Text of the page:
Two of the strongest sectors yesterday were Semiconductors ($SOX) and Software ($GSO). Although the $SOX rallied 2.1% yesterday, it remains in the middle of a choppy, sloppy range that has lasted more than three months. As such, we are not interested in trading the Semiconductor ETFs. Conversely, the $GSO index has been consolidating at its high in a sideways range. Given that the consolidation has been in effect for four months, the eventual breakout to a new high should be substantial. This bullish consolidation in seen on the weekly chart of IGV, which mirrors the $GSO index:

Reflecting the strength of mainland China’s stock market, FXI has been in steep uptrend since June of 2006. After its rally became parabolic at the end of December, it swiftly corrected down to support of its 50-day moving average on January 10. Since then, FXI has settled into a neutral chart formation known as a “symmetrical triangle.” The blue lines on the chart below mark the upper and lower channels of the triangle:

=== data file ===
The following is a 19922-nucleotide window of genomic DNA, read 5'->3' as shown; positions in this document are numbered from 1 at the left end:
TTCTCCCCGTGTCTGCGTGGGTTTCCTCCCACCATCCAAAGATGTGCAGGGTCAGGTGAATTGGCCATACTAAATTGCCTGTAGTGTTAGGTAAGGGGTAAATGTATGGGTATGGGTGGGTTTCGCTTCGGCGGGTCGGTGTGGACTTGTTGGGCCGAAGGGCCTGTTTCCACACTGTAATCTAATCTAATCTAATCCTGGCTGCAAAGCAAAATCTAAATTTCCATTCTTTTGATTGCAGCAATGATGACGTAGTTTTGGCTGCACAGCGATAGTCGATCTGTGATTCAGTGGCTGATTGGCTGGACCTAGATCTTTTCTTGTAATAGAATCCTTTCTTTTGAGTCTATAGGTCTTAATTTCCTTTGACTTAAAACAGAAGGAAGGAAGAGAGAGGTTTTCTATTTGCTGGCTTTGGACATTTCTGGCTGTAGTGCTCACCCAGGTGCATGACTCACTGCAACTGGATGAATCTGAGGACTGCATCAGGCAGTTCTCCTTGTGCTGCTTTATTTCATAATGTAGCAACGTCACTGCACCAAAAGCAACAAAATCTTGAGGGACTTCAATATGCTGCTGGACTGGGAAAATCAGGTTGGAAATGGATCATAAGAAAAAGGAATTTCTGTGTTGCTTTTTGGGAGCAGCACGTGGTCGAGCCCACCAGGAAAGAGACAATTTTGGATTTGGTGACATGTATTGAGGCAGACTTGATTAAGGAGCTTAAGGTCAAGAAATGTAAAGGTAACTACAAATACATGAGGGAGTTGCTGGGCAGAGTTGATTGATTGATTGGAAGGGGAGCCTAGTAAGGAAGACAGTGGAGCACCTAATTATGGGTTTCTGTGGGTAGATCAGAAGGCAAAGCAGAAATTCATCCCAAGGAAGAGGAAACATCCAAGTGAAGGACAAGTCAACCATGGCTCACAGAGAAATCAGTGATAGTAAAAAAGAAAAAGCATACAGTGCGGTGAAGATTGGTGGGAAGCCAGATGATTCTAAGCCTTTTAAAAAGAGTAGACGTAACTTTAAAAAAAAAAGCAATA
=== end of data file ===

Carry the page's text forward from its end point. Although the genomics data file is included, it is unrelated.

As you can see, a “symmetrical triangle” pattern occurs when a stock or ETF trades sideways, but with a series of higher lows that provide support and lower highs that mark resistance. Usually, this pattern forms over a period of 1 to 3 months and eventually leads to a substantial move in one direction or the other. Because it is a neutral pattern, it does not predict the direction of the eventual trend resolution. Rather, it provides astute traders with notice of an impending, tradeable move. The longer the pattern has been developing, the more substantial the eventual breakout above resistance or breakdown below support. In this case, convergence of the 50-day MA (the red line) with the lower channel of the triangle will increase momentum even more. The easiest way to trade this pattern is to simply set alerts on your trading software for both a rally above the upper channel and breakdown below the lower channel. Whichever occurs first, you will be prepared to take advantage of the opportunity to buy or sell short.